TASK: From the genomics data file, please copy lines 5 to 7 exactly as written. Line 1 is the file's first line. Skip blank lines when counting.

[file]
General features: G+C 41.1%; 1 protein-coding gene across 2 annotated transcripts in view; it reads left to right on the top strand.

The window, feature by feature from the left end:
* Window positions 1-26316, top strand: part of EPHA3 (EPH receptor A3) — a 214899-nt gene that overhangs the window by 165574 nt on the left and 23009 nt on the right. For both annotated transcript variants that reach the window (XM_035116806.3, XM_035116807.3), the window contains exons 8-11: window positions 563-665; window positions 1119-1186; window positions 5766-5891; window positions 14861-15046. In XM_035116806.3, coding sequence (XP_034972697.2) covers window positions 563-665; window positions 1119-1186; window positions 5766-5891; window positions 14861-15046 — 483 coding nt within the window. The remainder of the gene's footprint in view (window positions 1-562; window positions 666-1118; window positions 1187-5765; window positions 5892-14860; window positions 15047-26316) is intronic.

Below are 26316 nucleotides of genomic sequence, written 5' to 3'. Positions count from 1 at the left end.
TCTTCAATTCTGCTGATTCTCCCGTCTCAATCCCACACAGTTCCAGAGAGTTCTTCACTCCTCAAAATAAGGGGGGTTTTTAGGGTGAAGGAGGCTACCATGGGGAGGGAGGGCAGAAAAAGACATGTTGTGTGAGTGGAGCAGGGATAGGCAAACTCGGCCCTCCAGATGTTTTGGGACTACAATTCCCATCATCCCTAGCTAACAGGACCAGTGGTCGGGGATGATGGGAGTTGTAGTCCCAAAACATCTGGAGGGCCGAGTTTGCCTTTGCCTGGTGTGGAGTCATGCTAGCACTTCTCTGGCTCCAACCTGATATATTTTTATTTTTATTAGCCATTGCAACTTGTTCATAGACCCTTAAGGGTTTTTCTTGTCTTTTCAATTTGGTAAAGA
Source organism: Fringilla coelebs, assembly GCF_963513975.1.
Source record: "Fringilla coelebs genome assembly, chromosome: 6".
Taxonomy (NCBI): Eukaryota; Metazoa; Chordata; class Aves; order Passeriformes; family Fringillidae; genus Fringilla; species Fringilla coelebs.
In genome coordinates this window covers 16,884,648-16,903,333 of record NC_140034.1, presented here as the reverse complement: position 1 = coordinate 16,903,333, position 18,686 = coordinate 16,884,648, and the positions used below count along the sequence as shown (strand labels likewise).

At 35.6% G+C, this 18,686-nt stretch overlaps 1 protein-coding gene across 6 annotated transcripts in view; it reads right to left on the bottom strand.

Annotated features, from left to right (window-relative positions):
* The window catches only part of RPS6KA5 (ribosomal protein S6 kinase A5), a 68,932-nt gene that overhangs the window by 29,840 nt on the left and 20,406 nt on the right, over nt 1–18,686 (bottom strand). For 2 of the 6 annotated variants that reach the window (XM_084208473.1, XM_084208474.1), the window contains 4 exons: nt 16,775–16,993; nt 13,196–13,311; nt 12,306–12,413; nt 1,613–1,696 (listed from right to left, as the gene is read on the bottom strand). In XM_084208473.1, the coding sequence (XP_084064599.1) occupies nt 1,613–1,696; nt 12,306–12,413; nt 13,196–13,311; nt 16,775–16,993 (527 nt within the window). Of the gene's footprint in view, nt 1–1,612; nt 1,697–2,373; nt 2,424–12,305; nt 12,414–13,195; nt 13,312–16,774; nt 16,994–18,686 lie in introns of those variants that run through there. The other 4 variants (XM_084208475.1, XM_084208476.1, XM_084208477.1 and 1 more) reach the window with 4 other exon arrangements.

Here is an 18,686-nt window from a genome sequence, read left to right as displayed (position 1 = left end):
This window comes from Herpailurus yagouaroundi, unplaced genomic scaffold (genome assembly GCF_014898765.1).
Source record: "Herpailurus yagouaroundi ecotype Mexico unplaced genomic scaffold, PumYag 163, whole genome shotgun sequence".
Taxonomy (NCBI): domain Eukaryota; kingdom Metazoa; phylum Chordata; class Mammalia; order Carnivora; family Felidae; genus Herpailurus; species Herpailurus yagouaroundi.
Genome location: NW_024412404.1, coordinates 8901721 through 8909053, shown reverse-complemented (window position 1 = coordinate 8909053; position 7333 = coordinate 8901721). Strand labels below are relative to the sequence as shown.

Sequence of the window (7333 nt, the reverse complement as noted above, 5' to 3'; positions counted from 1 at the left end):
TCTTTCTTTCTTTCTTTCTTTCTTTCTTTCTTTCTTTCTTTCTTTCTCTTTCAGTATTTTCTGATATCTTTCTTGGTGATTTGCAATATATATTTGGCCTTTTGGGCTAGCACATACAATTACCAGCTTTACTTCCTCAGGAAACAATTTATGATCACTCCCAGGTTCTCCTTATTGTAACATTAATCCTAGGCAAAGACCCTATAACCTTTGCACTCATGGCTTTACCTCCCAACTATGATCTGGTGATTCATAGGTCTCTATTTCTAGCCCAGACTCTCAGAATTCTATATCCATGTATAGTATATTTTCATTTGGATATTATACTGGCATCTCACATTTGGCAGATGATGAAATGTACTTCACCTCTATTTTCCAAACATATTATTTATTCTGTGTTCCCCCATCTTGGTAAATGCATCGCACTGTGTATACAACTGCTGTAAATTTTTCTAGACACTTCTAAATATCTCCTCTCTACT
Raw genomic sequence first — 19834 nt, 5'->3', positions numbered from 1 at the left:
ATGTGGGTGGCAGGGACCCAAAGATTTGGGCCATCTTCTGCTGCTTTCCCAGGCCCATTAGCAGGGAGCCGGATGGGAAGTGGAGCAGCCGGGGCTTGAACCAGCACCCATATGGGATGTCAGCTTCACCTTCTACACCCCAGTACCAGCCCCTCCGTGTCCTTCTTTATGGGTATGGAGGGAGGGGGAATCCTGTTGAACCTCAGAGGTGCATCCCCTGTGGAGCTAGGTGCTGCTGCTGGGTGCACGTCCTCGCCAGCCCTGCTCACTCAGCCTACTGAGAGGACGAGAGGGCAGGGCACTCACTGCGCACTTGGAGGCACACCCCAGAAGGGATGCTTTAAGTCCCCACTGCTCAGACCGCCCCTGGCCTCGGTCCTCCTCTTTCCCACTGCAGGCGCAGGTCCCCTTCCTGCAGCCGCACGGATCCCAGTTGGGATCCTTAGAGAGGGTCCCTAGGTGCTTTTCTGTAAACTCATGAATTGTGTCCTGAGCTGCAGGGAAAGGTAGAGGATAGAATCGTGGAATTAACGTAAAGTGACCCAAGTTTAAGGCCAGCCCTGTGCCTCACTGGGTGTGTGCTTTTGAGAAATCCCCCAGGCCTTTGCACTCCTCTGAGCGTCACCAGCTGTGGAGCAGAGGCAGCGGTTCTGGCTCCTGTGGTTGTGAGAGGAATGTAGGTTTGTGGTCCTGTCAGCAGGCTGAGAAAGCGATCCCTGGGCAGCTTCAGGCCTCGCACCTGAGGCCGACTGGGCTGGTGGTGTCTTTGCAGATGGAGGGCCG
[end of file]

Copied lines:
TCTTCAATTCTGCTGATTCTCCCGTCTCAATCCCACACAGTTCCAGAGAGTTCTTCACTCCTCAAAATAAGGGGGGTTTTTAGGGTGAAGGAGGCTACCATGGGGAGGGAGGGCAGAAAAAGACATGTTGTGTGAGTGGAGCAGGGATAGGCAAACTCGGCCCTCCAGATGTTTTGGGACTACAATTCCCATCATCCCTAGCTAACAGGACCAGTGGTCGGGGATGATGGGAGTTGTAGTCCCAAAACATCTGGAGGGCCGAGTTTGCCTTTGCCTGGTGTGGAGTCATGCTAGCACTTCTCTGGCTCCAACCTGATATATTTTTATTTTTATTAGCCATTGCAACTTGTTCATAGACCCTTAAGGGTTTTTCTTGTCTTTTCAATTTGGTAAAGA
Source organism: Fringilla coelebs, assembly GCF_963513975.1.
Source record: "Fringilla coelebs genome assembly, chromosome: 6".